Airline ticket

Airline ticket

An airline ticket generally was a document created by an airline or a travel agent to confirm that an individual has purchased a seat on an airplane. This document is then used to obtain a boarding pass at the airport. Then with the boarding pass and the attached ticket, the passenger is allowed to board the aircraft.


It is now common for a traveler to pay a surcharge for a paper ticket. Many airlines no longer issue paper tickets. IATA has announced that as of June 1, 2008, airlines will no longer issue any paper tickets. [ [] ]

A paper ticket is generally only good on the airline for which it was purchased. However, an airline can endorse the ticket so that it may be accepted by other airlines, sometimes on standby basis or with a confirmed seat.

Usually the paper ticket is for a specific flight. It is also possible to purchase an 'open' ticket which allows travel on any flight between the destinations listed on the ticket. The cost for doing this is greater than a ticket for a specific flight.

Some tickets are refundable. However the lower cost tickets are usually not refundable and may carry many additional restrictions.

A ticket is made up of one or more flight coupons. These flight coupons are the actual tickets that are used for travel. One flight coupon is used for each leg of the flight.

The carrier is represented by a standardized 2-letter code. In the example above Thai Airways is TG. The departure and destination cities are represented by International Air Transport Association airport codes. In the example above, Munich is MUC and Bangkok is BKK. The International Air Transport Association is the standard setting organization.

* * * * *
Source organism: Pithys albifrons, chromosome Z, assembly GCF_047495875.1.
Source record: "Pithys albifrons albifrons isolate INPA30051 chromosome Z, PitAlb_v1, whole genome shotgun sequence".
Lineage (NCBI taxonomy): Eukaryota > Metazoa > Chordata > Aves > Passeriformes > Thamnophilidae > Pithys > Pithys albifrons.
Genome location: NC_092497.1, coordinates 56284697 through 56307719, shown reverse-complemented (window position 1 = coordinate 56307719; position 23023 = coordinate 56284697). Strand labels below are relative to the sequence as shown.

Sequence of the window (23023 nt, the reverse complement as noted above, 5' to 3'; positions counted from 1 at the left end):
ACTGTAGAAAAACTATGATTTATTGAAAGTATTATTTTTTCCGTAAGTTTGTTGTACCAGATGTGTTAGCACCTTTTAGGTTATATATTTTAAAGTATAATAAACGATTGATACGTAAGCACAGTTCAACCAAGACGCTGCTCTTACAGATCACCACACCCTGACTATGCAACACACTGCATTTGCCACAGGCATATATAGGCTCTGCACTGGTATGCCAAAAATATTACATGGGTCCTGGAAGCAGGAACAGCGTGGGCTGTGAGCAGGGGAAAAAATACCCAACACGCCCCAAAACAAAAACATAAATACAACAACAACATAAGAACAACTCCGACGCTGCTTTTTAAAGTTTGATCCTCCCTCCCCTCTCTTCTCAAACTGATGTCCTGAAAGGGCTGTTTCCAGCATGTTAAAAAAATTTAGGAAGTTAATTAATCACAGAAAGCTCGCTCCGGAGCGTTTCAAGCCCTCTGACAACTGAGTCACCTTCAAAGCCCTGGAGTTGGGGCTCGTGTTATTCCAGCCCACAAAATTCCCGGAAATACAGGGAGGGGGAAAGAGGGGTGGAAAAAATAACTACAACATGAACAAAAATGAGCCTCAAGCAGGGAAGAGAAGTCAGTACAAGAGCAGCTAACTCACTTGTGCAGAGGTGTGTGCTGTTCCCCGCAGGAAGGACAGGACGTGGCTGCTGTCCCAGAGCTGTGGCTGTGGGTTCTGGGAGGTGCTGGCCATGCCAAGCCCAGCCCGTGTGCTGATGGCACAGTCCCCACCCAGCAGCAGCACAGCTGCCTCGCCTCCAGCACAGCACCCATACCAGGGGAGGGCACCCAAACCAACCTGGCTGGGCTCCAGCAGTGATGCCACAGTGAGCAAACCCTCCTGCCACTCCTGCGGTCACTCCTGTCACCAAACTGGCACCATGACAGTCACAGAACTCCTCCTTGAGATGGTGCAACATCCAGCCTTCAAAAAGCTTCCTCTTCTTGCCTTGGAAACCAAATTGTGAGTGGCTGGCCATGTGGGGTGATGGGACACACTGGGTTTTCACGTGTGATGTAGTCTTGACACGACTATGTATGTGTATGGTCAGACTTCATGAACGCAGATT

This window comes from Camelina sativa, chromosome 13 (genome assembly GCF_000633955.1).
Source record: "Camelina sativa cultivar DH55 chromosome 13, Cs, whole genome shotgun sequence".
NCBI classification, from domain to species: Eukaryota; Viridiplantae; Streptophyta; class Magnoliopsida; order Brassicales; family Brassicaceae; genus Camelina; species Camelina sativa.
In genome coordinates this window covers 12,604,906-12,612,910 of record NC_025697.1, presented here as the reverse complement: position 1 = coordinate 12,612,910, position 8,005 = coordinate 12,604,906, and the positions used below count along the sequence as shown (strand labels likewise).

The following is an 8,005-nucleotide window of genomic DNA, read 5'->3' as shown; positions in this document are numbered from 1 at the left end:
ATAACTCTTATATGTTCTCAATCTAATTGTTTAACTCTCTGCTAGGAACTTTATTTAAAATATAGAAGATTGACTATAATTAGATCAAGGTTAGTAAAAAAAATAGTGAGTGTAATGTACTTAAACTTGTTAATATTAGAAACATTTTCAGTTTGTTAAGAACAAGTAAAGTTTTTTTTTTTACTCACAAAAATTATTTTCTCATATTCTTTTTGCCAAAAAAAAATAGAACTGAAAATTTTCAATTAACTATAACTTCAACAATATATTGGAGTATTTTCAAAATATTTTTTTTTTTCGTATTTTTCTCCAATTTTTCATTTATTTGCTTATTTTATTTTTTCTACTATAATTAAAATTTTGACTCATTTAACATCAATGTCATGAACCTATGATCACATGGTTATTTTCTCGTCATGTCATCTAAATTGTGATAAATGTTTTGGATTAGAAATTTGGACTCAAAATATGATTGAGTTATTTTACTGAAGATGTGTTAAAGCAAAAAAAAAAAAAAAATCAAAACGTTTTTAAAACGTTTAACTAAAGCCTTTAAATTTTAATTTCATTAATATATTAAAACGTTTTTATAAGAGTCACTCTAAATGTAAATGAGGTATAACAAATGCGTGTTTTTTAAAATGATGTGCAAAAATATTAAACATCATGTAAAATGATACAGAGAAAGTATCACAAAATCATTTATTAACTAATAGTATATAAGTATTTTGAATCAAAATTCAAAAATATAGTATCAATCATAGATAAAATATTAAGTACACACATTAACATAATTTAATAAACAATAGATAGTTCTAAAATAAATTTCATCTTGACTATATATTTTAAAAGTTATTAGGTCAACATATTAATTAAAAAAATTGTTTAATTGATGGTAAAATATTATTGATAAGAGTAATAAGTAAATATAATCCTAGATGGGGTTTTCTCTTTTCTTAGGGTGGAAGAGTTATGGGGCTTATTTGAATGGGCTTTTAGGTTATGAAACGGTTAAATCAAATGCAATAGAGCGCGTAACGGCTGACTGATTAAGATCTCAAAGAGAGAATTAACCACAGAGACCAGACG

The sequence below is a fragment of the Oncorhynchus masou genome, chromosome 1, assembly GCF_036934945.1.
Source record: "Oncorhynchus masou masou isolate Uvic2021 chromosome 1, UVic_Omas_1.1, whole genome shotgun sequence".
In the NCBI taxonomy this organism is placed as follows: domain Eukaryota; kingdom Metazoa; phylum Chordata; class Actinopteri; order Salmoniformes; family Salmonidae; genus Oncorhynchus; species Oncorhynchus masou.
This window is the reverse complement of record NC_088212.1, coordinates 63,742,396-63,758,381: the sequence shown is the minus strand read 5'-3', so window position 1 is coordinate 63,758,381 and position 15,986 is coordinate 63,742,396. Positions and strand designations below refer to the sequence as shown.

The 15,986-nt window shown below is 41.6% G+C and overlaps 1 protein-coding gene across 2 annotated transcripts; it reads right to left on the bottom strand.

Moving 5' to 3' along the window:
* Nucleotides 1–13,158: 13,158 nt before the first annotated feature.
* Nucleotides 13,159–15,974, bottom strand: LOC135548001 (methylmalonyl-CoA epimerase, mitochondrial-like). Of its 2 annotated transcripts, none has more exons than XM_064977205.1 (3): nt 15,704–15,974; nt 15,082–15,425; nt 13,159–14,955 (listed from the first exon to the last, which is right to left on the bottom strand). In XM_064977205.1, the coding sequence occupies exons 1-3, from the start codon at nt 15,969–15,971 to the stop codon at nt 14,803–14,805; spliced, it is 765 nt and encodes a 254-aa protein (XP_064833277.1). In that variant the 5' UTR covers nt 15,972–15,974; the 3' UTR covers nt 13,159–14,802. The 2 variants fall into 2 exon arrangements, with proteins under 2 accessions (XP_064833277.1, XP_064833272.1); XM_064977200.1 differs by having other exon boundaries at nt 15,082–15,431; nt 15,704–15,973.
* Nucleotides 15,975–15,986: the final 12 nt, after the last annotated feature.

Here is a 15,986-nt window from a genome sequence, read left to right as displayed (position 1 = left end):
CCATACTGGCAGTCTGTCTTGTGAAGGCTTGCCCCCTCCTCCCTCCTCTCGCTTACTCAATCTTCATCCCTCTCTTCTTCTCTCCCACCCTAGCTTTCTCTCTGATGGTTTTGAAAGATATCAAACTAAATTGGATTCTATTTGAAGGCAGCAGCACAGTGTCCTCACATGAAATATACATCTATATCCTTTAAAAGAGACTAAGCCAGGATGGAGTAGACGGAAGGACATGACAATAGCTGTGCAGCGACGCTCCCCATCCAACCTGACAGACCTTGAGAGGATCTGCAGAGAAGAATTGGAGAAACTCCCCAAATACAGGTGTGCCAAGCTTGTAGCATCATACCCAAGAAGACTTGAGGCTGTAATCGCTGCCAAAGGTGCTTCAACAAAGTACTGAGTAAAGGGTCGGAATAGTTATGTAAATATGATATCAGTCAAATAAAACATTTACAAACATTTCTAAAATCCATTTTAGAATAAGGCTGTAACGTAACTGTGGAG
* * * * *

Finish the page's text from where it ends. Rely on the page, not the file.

Only one person can use a ticket. If multiple people are traveling together, the tickets are linked together by the same record locator or reservation number which are assigned if the tickets were purchased at the same time. If not, most airlines can connect the tickets together in their reservation system. This allows all members in a party to be processed in a group allowing seat assignments to be together (if available at the time of the assignment).

Black market

When paper tickets were still frequently used, a practice existed by travellers to get rid of their tickets (which are person-specific) when they decided to alter the course of their trips. This practice consisted of selling the ticket to other travellers (often at discount prices), after which the seller accompanied the buyer at the time of departure to the airport. Here, the original owner checked in under his name, and provided the airport with the buyer's baggage. After this, the buyer boarded the airplane at the moment of departure. [Handboek voor de Wereldreiziger by Frans Timmerhuis] However, since most airlines check identification on boarding, this procedure was rarely functional.

Cheap tickets

Besides simply obtaining airline tickets from travel agencies, online, or at the airport at regular prices, two special types of cheap tickets exist. These include Standby tickets and Discount tickets.

Standby tickets are obtained at the airport itself, only hours before departure. They represent places freed up by people who cancelled their flight shortly before departure (so the airline has free places available, yet can no longer sell it at at regular price because of the shortage of time).

Discount tickets are tickets that are only available at travel agencies; they are usually targeted at students. Discount tickets may be 50-70% cheaper than other similar regular tickets (not low-cost). [Handboek voor de Wereldreiziger by Frans Timmerhuis]


See also

* E-ticket
* Variable pricing
* Travel class
* Airline consolidators

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